IPAs are hot: Beer drinkers have embraced the India pale ale style characterized by its assertive hop aroma and bitterness. American IPA—the most-entered category at the Brewers Association’s annual Great American Beer Festival—is the most-competitive and sought-after craft brew in the U.S.
American IPA put several West Coast microbreweries on the map in the early 1990s, giving way to an early spinoff—double/imperial IPA. Wild IPA now courses through American draft lines as the most-popular iteration of the style. During the past two decades numerous subcategories, such as rye IPA and black IPA, have also had their moment.
Hoppy beers reign in Washington, the largest hop-producing state by volume in the U.S. “IPAs are still king in the Northwest, says Ian Roberts, co-owner of The Pine Box beer hall in Seattle.
For instance, “I can have four or five IPAs blow in a single night, while other styles can often linger as long as a week,” Roberts says. Once a mortuary, The Pine Box now dedicates its pews to serving thirsty consumers with a draft system that features more than 30 beer taps.
IPA Four Ways
English IPA is a palatable entry point to this family of beer, though the specifics of its origin are enveloped in legend. When 18th century British merchants sent beer to India, the shipments had to circumnavigate the south of Africa,
This journey exposed the beer casks to widely fluctuating temperatures and erratic jostling. The alpha and beta acids in hops are antimicrobial and prevent bacterial growth, so brewers could preserve the beer in warmer climates by increasing hops.
Modern English-style IPAs are typically amber to copper colored, ranging from 5% to 7.5% alcohol by volume (ABV) and 40 to 60 International Bitterness Units (IBUs). Bitterness is balanced, ranging from moderate to assertive, and bready, biscuit-like malt is present. Goose Island IPA and Brooklyn East IPA are early American representations of this style that remain top examples today.
American IPA amplifies its predecessor using West Coast hops and bumping up the alcohol to 5.5% to 7.5% ABV and the bitterness to 40 to 70 IBUs. These beers are gold to copper in color, and the American hops most commonly used have citrus, floral, and pine notes.
Brew an IPA even stronger, with more hops and higher alcohol, and you have double/imperial IPA. This style boasts alcohol content from 7.5% to 10% ABV and 60 to 120 IBUs. Imperial IPA looks just like American IPA, but must be presented in smaller servings for responsible consumption and to keep cost reasonable.
The three aforementioned styles are recognized by the Brewers Association and the Beer Judge Certification Program (BJCP). Brett/wild IPA is the newest subcategory of IPA. Take the basic structure of American IPA and inoculate the brew with a touch of the wild yeast Brettanomyces (Brett). Goaty, leathery and phenolic, Brett yeast produces a spectrum of barnyard and farmhouse-related aromas that mingle with the piney or citrusy hops.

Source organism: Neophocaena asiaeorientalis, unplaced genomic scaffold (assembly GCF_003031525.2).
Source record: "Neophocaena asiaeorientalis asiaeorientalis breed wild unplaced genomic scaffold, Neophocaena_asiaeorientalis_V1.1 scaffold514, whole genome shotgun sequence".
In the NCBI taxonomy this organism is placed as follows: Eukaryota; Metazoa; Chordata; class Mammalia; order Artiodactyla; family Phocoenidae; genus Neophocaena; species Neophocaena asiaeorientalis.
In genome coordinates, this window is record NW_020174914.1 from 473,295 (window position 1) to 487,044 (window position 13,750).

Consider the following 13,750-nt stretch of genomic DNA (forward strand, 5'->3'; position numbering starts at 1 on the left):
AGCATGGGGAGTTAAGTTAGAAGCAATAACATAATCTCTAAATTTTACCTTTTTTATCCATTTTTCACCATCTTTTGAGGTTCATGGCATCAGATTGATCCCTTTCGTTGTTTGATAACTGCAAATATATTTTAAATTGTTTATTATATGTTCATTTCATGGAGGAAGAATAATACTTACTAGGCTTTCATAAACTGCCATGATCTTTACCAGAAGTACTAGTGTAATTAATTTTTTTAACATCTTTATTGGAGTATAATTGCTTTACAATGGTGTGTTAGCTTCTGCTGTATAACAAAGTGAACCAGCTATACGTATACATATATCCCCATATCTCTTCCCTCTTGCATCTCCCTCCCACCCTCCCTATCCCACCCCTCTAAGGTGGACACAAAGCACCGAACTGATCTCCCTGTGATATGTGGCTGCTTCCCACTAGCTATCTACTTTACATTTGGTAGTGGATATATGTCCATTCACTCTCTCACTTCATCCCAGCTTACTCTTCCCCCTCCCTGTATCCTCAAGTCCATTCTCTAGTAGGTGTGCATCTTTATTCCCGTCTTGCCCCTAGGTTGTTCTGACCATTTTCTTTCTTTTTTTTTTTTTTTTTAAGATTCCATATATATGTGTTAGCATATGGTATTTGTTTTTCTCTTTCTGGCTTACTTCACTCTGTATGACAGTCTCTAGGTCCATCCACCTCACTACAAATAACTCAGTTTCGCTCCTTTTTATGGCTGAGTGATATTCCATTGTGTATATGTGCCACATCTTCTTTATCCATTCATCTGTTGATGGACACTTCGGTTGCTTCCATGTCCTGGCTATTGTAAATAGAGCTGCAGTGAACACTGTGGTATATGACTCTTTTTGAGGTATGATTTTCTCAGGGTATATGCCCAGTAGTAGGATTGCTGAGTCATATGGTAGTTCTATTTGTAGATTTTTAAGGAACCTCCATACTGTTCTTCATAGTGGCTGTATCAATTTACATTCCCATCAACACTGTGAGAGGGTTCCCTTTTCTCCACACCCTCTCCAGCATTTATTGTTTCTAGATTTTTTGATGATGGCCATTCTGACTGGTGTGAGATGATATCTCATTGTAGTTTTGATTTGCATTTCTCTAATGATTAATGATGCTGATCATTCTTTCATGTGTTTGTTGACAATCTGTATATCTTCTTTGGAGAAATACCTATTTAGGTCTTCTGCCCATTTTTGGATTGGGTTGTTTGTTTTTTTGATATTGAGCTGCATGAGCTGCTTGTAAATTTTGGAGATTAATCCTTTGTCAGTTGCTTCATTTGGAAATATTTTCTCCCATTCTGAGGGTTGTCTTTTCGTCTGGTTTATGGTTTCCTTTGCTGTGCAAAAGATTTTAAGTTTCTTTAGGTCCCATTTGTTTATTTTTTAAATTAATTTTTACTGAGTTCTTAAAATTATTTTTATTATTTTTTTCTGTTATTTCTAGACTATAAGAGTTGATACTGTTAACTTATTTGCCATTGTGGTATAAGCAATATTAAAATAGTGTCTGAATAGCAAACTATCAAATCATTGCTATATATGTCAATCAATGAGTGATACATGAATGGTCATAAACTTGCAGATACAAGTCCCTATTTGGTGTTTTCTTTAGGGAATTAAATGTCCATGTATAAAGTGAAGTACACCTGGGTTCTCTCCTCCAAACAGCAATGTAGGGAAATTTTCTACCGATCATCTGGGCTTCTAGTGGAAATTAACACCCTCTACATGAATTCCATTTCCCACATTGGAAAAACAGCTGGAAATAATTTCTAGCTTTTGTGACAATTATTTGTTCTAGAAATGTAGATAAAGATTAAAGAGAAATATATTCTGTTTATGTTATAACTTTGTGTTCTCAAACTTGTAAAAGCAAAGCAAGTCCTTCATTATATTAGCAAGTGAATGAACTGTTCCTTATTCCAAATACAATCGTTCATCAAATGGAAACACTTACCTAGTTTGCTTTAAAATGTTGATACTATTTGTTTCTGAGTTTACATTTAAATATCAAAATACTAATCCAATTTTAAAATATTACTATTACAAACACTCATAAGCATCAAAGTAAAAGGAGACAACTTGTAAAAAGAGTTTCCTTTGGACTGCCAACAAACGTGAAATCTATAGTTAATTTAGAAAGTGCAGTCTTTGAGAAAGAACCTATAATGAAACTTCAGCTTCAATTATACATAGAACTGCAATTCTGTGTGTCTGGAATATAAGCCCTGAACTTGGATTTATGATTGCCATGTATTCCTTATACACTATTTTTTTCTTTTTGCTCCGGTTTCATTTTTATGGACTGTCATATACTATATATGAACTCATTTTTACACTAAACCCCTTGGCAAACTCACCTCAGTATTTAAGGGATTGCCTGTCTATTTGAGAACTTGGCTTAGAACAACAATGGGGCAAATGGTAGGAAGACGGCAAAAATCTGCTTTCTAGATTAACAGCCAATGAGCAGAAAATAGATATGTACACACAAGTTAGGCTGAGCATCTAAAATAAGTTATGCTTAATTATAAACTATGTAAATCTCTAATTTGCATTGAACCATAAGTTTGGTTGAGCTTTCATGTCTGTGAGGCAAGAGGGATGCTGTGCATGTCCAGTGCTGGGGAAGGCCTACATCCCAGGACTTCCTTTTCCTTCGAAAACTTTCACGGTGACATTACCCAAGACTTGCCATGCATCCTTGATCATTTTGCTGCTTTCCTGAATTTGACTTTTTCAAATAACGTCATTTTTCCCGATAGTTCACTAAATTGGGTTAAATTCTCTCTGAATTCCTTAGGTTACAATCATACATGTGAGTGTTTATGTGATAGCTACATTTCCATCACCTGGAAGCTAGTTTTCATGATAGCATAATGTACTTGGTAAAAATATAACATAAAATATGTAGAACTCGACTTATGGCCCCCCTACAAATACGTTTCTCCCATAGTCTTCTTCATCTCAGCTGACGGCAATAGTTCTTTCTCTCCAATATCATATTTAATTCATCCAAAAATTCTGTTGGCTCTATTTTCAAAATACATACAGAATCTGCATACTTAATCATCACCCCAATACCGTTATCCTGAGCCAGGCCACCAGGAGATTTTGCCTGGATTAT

For beer neophytes or those accustomed to milder domestic lagers, it’s a good idea to brace customers for the intense bitterness of IPA. At Ashland Hill, a Santa Monica, CA-based beer and wine garden, co-owner Luke Tabit makes sure palates are prepared.
“Most consumers know what IPAs are, but our staff is very educated on our IPAs and able to steer our guests in the right direction,” Tabit says. Ashland Hill encourages guests to taste IPAs before ordering if they are on the fence, he adds. Pints at Ashland Hill average $9, but on weekdays Social Hour features Flights & Fries: four 5-oz. tasters and fries priced at $12.
Unconventional ales have taken off at The Hay Merchant in the Montrose neighborhood of Houston, TX. The Hay Merchant offers bold and eccentric menu choices such as a half pig’s head and peanut-butter-and-jelly wings to adventurous Texans. The beer lineup is ambitious, with 75 draft beers and five cask engines. Pints of IPA at run from $4 to 6, increasing for Imperial IPA.
The Hay Merchant’s owner, Kevin Floyd, has seen IPA trends fluctuate. “A few years ago, everyone was brewing rye IPAs, and the year after that, it was black IPAs,” says Floyd. “During those trends, it was common for us to have 5 to 10 different beers brewed to those styles on tap at a time. Now it’s rare that we see a rye IPA.”
The Hay Merchant customers have a hankering for those wild and Brett IPAs. “We really love sours, wilds and as such,” Floyd continues, “our list is always outside the norm for these styles. Taking that into consideration, IPAs are our second most popular style.” Strong commercial examples include Escondido, CA-based Stone Brewing’s “Enjoy After” Brett IPA series, or Denver-based Crooked Stave’s Hop Savant Brett IPA.